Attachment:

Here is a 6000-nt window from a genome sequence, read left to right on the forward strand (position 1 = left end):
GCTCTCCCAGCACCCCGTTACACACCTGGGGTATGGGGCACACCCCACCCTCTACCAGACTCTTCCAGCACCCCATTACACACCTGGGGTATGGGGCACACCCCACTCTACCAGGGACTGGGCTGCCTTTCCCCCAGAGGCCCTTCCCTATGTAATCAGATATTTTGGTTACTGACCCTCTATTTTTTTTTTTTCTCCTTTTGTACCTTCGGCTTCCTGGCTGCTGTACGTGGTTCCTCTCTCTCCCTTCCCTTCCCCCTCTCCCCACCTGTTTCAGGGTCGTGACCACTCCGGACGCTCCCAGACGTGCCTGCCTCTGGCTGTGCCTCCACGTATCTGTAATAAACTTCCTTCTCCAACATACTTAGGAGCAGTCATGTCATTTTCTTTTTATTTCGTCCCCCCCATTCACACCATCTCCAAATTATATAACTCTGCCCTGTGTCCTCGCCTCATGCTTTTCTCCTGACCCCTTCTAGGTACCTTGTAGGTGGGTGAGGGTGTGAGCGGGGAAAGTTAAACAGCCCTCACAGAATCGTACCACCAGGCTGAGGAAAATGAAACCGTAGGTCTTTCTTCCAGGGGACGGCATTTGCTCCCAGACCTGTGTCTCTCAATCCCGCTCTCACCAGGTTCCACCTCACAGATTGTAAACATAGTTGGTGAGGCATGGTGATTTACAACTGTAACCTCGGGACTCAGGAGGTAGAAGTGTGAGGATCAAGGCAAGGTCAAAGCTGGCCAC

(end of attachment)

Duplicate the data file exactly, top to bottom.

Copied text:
Here is a 6000-nt window from a genome sequence, read left to right on the forward strand (position 1 = left end):
GCTCTCCCAGCACCCCGTTACACACCTGGGGTATGGGGCACACCCCACCCTCTACCAGACTCTTCCAGCACCCCATTACACACCTGGGGTATGGGGCACACCCCACTCTACCAGGGACTGGGCTGCCTTTCCCCCAGAGGCCCTTCCCTATGTAATCAGATATTTTGGTTACTGACCCTCTATTTTTTTTTTTTCTCCTTTTGTACCTTCGGCTTCCTGGCTGCTGTACGTGGTTCCTCTCTCTCCCTTCCCTTCCCCCTCTCCCCACCTGTTTCAGGGTCGTGACCACTCCGGACGCTCCCAGACGTGCCTGCCTCTGGCTGTGCCTCCACGTATCTGTAATAAACTTCCTTCTCCAACATACTTAGGAGCAGTCATGTCATTTTCTTTTTATTTCGTCCCCCCCATTCACACCATCTCCAAATTATATAACTCTGCCCTGTGTCCTCGCCTCATGCTTTTCTCCTGACCCCTTCTAGGTACCTTGTAGGTGGGTGAGGGTGTGAGCGGGGAAAGTTAAACAGCCCTCACAGAATCGTACCACCAGGCTGAGGAAAATGAAACCGTAGGTCTTTCTTCCAGGGGACGGCATTTGCTCCCAGACCTGTGTCTCTCAATCCCGCTCTCACCAGGTTCCACCTCACAGATTGTAAACATAGTTGGTGAGGCATGGTGATTTACAACTGTAACCTCGGGACTCAGGAGGTAGAAGTGTGAGGATCAAGGCAAGGTCAAAGCTGGCCAC